Risky Obama PAC Ad Linking Romney To Steelworker’s Wife’s Death Highly Likely To Backfire
As summer draws to a close, the most brutal period of the campaign season is upon us. Marking the dawn of this auspicious stage, the pro-Barack Obama Super PAC Priorities USA has smashed through the hazy bliss of late summer with all the subtlety of the Kool-Aid Man after releasing an ad that links Mitt Romney to the cancer-related death of a steelworker’s wife. In releasing this ad, Priorities has highlighted precisely why negative ads are critical to politics and why each side secretly hopes their opponents will embrace the most unhinged of attacks – negative ads have the most potential to backfire. Priorities’ latest is one such ad.
“Understands” features a steelworker who was laid off, along with many of his colleagues, when the Kansas City steel plant GTS Steel after Bain Capital was brought in to restructure the firm. The worker describes how his life was irrevocably altered for the worse when he lost his job and health coverage. He says that his wife, who was suffering from cancer, passed away
shortly after years and years after he lost his job.
The ad pulls on every human’s heart strings and the subject’s situation is deeply lamentable, but it is nearly certain to backfire. This is not the first or even the second ad that the Obama campaign and loyal PACs have fielded that feature the shutting down of GST Steel, which is a difficult story for the Romney campaign to have to explain away. In the story of creative destruction that is unleashed by venture capitalism, the tale of GST Steel is nearly all destruction and not much creative.
But the Romney camp does not have to waste one minute responding to this ad due to its overreach. By attempting to link Romney to a closed steel plant, then to a worker’s lost job, then to that worker’s suffering wife, then to her inability to receive cancer treatments and, finally, to her untimely death is… well, it’s a stretch. The ad may fire up a few dispirited Obama supporters, but it will not move the needle for average and undecided voters – in fact, it is far more likely to turn them off to the Obama campaign.
The ad is part of a $20 million web and television campaign, but the ad’s 60 second length means that it is probably targeted at the democratic base online and at earned media mentions. The earned media attention the ad is receiving today could be either a blessing or a curse, depending on the audience that consumes the message behind “Understands.” The Democratic base will eat it up, but swing voters may be more leery of the ad’s message. This is why it is in the interest of the Romney camp to see that this ad gets all the media attention that it possibly can. “Mitt Romney: complicit in criminally negligent homicide” is a message that will do the Obama reelection team few favors.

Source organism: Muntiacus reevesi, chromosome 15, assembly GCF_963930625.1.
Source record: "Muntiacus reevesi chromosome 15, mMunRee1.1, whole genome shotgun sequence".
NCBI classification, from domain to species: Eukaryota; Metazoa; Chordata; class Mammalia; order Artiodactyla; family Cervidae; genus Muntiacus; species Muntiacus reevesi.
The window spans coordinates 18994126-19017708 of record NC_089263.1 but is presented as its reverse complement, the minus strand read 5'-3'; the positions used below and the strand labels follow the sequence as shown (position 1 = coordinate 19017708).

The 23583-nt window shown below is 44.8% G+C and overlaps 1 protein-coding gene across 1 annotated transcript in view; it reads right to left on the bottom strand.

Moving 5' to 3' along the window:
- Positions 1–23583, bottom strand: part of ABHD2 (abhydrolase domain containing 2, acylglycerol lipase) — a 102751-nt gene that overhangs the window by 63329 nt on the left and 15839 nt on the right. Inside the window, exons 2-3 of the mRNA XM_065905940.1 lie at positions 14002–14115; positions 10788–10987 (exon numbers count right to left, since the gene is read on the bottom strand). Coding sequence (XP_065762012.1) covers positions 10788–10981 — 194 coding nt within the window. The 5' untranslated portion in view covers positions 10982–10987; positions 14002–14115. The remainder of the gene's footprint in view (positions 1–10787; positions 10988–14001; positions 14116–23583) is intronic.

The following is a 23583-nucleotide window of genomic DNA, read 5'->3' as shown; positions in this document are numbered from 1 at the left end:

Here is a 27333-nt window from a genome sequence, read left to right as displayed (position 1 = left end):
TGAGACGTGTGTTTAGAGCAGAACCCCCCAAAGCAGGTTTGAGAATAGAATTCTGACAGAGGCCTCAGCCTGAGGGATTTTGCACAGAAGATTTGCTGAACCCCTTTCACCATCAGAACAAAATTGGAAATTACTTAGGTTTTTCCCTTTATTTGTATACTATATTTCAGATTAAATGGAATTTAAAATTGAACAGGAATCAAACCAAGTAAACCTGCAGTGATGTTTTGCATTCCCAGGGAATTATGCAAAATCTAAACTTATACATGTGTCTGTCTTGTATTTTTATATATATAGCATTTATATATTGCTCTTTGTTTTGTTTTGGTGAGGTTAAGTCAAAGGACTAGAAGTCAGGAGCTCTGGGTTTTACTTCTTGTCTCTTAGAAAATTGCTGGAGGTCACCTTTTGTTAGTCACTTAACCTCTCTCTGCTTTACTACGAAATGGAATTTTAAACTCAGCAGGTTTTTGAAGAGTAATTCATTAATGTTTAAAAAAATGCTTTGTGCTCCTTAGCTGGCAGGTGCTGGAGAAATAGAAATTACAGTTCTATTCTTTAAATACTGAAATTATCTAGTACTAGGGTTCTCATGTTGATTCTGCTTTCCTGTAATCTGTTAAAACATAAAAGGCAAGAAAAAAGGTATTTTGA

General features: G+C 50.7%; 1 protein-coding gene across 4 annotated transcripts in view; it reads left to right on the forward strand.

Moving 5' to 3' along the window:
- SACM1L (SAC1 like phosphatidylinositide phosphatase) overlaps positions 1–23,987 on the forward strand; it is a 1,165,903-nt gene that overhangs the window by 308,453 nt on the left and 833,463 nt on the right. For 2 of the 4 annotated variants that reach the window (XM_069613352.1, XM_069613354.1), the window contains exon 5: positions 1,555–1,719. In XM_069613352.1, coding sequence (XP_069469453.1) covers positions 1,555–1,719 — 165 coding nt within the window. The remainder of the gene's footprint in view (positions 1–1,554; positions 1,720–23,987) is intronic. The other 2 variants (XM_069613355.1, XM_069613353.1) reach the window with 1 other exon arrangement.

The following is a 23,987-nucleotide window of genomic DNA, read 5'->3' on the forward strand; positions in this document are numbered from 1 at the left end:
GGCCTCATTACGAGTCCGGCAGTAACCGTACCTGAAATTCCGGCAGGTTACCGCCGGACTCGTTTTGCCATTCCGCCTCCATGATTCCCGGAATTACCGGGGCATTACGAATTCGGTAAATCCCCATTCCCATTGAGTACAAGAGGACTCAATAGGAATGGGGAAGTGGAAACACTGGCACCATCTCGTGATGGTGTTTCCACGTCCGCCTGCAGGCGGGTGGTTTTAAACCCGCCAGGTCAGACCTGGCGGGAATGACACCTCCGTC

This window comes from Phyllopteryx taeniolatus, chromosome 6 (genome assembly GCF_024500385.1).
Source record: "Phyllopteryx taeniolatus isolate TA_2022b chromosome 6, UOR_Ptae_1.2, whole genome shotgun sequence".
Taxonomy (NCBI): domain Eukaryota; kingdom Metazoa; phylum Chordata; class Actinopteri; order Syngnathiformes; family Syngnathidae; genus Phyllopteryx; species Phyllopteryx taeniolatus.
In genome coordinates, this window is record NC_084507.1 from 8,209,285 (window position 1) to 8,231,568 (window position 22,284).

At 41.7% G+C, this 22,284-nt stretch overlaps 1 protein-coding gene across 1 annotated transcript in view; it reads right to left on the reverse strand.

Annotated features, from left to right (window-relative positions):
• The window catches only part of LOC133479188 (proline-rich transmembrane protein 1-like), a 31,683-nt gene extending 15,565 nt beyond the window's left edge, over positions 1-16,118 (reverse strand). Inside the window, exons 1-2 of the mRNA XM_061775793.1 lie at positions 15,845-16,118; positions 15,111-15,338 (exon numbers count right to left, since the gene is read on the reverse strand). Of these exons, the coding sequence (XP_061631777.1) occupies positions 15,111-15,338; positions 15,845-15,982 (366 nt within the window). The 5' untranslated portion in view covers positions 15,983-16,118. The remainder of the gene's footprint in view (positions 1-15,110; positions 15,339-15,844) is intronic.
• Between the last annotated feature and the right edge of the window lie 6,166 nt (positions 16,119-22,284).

History is littered with negative ads that backfired on the campaigns that field them. In fact, one does not have to go far back into the archives to find ads that were cited as the near principle reason for the electoral loss of the candidate that mounted them.
In 2010, Kentucky Senate candidate Jack Conway attempted, in all sincerity, to frame now-Sen. Rand Paul as a worshiper of the lesser-known deity “Aqua Buddha.”
The attempt to frame Paul as a polytheistic cultist did not go over well among Kentucky’s electorate.
Attacks on an opponent’s religion are often dangerous to the candidates that mount them. In 2000, Elizabeth Dole lost her bid to become North Carolina’s next Republican Senator when she accused her opponent, now-Sen. Kay Hagen, of being “Godless.”
Sticking with the religious theme, former Rep. Alan Grayson’s 2010 ad misquoting his opponent in an attempt to frame him as now-Rep. “Taliban” Dan Webster is infamous as an example of overreach and a subsequent backlash.
All these ads have common theme apart from the religious angle – they call into question the motives of the candidate’s opponent. The ads accuse the opposition of harboring a secret agenda that masks their true motives, which are invariably base.
The Romney campaign has been sensitive to this truism. In May, the Romney campaign was forced to disavow any knowledge of and publically admonish a loyal PAC which was reportedly preparing to air ads which linked President Obama to his former Pastor Jeremiah Wright. They knew that the attack on Obama’s motives and background, suggesting that the President secretly harbored the same antipathy towards American history as his pastor, was a losing proposition. The Romney camp was right to distance themselves from any group that would go that route – it would likely have led to a backlash.
In this same vein, Priorities has gone too far. Sure, Romney is rich – voters may reject a wealthy president. Romney has not released an arbitrary number of tax returns as defined by Democrats – that, too, may trigger some resentment among voters. But the electorate will reject the notion that Romney is complicit in a preventable death.
Voters may distrust politicians, but the persuadable voter (read: swing) does not see their public servants as universally malevolent actors. They will reject a campaign and a candidate that attempts to paint them as such.
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